Mass displacement can lead to disease outbreaks, but immunization can prevent the spread of communicable diseases

Mass displacement of people during a complex humanitarian emergency can trigger a “cascade” of risk factors for communicable disease outbreaks, including a breakdown in health services (such as disease surveillance and immunization services); over-crowding (increasing disease transmission rates); inadequate water, sanitation and hygiene; and exposure of displaced population to endemic diseases for which they have no immunity.

Rotavirus vaccine in conflict areas saves lives and is cost-effective, even with low coverage rates

A two-dose schedule of rotavirus vaccine was estimated to be cost-effective in Somalia, where more than 20 years of civil conflict have significantly damaged the health system and vaccine coverage is exceedingly low. Researchers estimate that in 2012, routine use of rotavirus vaccine, even at low coverage rates, would have averted nearly 25% of deaths due to rotavirus diarrhea in Somali children under one year of age.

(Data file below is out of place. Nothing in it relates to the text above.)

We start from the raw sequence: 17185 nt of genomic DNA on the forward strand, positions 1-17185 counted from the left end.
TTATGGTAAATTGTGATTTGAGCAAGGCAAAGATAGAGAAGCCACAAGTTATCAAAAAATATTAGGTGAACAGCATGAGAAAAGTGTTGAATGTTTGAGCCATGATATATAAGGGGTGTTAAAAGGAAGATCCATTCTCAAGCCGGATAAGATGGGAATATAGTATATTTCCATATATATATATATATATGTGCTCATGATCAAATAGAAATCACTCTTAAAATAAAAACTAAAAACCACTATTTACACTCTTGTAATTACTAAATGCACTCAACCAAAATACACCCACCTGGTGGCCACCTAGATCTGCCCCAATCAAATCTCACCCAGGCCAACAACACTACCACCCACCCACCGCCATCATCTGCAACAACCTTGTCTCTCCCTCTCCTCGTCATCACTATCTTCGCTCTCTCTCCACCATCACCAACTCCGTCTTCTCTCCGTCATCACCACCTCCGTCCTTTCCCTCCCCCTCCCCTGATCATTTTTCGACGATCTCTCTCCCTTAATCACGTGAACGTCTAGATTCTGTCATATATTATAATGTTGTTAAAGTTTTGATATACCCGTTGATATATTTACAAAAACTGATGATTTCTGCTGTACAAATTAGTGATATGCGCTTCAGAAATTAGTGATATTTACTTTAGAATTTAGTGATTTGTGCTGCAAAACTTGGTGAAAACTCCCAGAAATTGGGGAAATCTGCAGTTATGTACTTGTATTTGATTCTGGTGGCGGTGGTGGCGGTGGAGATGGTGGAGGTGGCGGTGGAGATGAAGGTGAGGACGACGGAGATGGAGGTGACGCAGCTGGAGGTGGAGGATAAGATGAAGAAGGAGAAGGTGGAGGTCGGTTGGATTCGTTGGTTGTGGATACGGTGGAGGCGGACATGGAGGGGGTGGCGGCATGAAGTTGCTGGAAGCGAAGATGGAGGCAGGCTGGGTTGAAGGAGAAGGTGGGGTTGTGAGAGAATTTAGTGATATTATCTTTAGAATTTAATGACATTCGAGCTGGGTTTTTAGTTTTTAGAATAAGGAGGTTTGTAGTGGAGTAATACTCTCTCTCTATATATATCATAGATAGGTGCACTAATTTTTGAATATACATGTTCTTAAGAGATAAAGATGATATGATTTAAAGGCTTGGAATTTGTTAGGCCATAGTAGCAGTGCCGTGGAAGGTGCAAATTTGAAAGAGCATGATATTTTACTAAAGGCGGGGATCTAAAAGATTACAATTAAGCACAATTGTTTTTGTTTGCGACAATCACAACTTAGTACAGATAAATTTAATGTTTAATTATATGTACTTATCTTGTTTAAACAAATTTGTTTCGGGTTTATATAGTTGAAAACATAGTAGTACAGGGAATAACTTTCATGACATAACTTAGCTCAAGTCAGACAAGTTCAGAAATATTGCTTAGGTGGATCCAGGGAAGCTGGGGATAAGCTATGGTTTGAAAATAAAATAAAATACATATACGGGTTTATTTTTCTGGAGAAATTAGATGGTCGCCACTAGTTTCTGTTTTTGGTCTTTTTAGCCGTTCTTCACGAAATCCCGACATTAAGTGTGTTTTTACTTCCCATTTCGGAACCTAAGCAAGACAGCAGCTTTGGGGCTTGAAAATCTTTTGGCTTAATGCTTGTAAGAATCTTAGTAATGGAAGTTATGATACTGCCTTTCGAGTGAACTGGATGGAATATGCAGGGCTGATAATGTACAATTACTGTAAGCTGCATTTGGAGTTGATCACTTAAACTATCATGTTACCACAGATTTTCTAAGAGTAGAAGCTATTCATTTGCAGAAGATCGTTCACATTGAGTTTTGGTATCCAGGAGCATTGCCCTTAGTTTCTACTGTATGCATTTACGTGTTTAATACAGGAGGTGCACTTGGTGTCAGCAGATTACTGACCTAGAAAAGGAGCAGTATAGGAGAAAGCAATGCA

Vaccine-preventable illnesses cause greatest burden of mortality for children affected by armed conflict

Children under 5 years of age bear the greatest burden of indirect conflict-associated mortality (indirect mortality results from disruption of health services including immunization, food insecurity, and high risk living conditions such as those found in refugee camps). The leading causes of child death in these circumstances include respiratory infections, diarrhea, measles, malaria, and malnutrition.

Conflict can impact health systems, compromising disease elimination goals

Conflict in the Eastern Mediterranean Region impacted health infrastructure and compromised the success of the region’s measles elimination goal. At the same time that rates of migration and displacement skyrocketed, the number of measles cases in the region doubled, from 10,072 cases in 2010 to 20,898 in 2015.